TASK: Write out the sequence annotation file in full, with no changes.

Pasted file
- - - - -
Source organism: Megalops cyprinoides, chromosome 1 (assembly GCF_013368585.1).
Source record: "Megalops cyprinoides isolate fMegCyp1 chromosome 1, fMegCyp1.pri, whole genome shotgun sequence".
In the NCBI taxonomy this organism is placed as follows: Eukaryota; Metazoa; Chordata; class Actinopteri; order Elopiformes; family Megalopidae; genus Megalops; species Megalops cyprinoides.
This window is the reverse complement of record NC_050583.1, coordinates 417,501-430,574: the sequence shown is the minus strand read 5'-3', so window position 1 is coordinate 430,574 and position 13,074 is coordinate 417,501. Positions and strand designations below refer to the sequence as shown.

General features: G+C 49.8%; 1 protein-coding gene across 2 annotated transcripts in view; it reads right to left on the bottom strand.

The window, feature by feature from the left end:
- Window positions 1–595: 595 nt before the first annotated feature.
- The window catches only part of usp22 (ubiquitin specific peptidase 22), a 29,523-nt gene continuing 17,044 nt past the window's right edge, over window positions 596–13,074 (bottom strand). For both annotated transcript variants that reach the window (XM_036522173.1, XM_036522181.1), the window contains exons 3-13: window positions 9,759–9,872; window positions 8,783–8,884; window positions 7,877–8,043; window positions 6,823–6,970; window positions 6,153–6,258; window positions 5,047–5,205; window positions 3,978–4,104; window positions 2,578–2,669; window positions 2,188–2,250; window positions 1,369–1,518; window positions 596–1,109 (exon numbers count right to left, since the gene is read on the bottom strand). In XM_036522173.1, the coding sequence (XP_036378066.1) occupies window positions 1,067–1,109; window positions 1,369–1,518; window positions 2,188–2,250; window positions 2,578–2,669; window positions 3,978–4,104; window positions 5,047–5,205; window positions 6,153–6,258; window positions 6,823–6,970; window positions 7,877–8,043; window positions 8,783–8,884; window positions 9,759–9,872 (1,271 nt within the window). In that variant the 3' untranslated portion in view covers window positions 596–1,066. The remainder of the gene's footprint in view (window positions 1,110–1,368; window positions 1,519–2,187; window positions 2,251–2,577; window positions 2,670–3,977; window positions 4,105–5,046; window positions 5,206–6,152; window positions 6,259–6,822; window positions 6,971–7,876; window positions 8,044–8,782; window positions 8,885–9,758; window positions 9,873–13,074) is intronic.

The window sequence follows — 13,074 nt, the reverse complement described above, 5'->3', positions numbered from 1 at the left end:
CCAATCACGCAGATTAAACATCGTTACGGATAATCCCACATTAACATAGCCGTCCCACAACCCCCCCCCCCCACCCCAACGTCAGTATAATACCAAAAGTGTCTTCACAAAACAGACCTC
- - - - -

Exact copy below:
Source organism: Megalops cyprinoides, chromosome 1 (assembly GCF_013368585.1).
Source record: "Megalops cyprinoides isolate fMegCyp1 chromosome 1, fMegCyp1.pri, whole genome shotgun sequence".
In the NCBI taxonomy this organism is placed as follows: Eukaryota; Metazoa; Chordata; class Actinopteri; order Elopiformes; family Megalopidae; genus Megalops; species Megalops cyprinoides.
This window is the reverse complement of record NC_050583.1, coordinates 417,501-430,574: the sequence shown is the minus strand read 5'-3', so window position 1 is coordinate 430,574 and position 13,074 is coordinate 417,501. Positions and strand designations below refer to the sequence as shown.

General features: G+C 49.8%; 1 protein-coding gene across 2 annotated transcripts in view; it reads right to left on the bottom strand.

The window, feature by feature from the left end:
- Window positions 1–595: 595 nt before the first annotated feature.
- The window catches only part of usp22 (ubiquitin specific peptidase 22), a 29,523-nt gene continuing 17,044 nt past the window's right edge, over window positions 596–13,074 (bottom strand). For both annotated transcript variants that reach the window (XM_036522173.1, XM_036522181.1), the window contains exons 3-13: window positions 9,759–9,872; window positions 8,783–8,884; window positions 7,877–8,043; window positions 6,823–6,970; window positions 6,153–6,258; window positions 5,047–5,205; window positions 3,978–4,104; window positions 2,578–2,669; window positions 2,188–2,250; window positions 1,369–1,518; window positions 596–1,109 (exon numbers count right to left, since the gene is read on the bottom strand). In XM_036522173.1, the coding sequence (XP_036378066.1) occupies window positions 1,067–1,109; window positions 1,369–1,518; window positions 2,188–2,250; window positions 2,578–2,669; window positions 3,978–4,104; window positions 5,047–5,205; window positions 6,153–6,258; window positions 6,823–6,970; window positions 7,877–8,043; window positions 8,783–8,884; window positions 9,759–9,872 (1,271 nt within the window). In that variant the 3' untranslated portion in view covers window positions 596–1,066. The remainder of the gene's footprint in view (window positions 1,110–1,368; window positions 1,519–2,187; window positions 2,251–2,577; window positions 2,670–3,977; window positions 4,105–5,046; window positions 5,206–6,152; window positions 6,259–6,822; window positions 6,971–7,876; window positions 8,044–8,782; window positions 8,885–9,758; window positions 9,873–13,074) is intronic.

The window sequence follows — 13,074 nt, the reverse complement described above, 5'->3', positions numbered from 1 at the left end:
CCAATCACGCAGATTAAACATCGTTACGGATAATCCCACATTAACATAGCCGTCCCACAACCCCCCCCCCCCACCCCAACGTCAGTATAATACCAAAAGTGTCTTCACAAAACAGACCTC